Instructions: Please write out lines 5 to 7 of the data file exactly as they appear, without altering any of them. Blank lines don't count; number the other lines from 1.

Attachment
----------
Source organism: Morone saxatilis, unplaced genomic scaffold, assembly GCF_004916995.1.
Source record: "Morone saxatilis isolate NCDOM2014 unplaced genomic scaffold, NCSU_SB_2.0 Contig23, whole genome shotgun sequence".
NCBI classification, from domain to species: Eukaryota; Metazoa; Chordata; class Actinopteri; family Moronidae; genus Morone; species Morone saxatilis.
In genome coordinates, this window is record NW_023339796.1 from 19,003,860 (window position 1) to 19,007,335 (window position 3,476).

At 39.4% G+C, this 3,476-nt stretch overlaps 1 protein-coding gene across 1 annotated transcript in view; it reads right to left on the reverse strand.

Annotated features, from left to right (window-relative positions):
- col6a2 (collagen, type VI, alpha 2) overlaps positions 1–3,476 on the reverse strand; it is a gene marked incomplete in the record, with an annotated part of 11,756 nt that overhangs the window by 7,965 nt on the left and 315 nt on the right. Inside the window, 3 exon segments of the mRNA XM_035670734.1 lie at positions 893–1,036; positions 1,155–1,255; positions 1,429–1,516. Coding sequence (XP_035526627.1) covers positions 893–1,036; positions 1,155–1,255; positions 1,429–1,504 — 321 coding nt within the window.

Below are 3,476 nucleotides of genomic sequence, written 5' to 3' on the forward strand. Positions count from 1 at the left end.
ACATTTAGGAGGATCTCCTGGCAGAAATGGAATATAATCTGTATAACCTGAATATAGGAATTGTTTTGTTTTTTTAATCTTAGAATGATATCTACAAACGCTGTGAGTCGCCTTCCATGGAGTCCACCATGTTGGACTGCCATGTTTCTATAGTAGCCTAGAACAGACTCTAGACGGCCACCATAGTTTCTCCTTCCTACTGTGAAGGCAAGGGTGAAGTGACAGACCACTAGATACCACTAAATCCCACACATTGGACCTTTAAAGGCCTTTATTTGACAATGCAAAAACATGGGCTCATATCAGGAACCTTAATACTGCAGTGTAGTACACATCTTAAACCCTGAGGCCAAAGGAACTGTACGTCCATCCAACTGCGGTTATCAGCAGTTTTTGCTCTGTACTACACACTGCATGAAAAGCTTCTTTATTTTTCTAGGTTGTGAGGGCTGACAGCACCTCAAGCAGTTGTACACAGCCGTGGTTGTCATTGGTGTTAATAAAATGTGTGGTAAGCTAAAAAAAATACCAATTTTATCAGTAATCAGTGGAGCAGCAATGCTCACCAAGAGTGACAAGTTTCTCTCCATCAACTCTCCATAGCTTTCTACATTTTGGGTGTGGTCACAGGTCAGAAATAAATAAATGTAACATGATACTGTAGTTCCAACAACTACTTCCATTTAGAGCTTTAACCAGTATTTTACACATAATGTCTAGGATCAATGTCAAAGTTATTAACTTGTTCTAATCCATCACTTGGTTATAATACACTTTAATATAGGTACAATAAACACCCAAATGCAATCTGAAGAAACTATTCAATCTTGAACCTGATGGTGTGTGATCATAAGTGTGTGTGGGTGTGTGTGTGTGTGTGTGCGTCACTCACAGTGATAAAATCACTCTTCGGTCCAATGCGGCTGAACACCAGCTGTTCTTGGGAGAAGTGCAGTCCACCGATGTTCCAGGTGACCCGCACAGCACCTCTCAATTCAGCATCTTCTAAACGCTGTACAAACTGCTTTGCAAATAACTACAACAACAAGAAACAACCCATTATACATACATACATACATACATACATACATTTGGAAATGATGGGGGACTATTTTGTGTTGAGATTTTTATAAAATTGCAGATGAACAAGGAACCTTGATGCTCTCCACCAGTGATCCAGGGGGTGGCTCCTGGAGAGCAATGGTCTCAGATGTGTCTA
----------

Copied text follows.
At 39.4% G+C, this 3,476-nt stretch overlaps 1 protein-coding gene across 1 annotated transcript in view; it reads right to left on the reverse strand.

Annotated features, from left to right (window-relative positions):
- col6a2 (collagen, type VI, alpha 2) overlaps positions 1–3,476 on the reverse strand; it is a gene marked incomplete in the record, with an annotated part of 11,756 nt that overhangs the window by 7,965 nt on the left and 315 nt on the right. Inside the window, 3 exon segments of the mRNA XM_035670734.1 lie at positions 893–1,036; positions 1,155–1,255; positions 1,429–1,516. Coding sequence (XP_035526627.1) covers positions 893–1,036; positions 1,155–1,255; positions 1,429–1,504 — 321 coding nt within the window.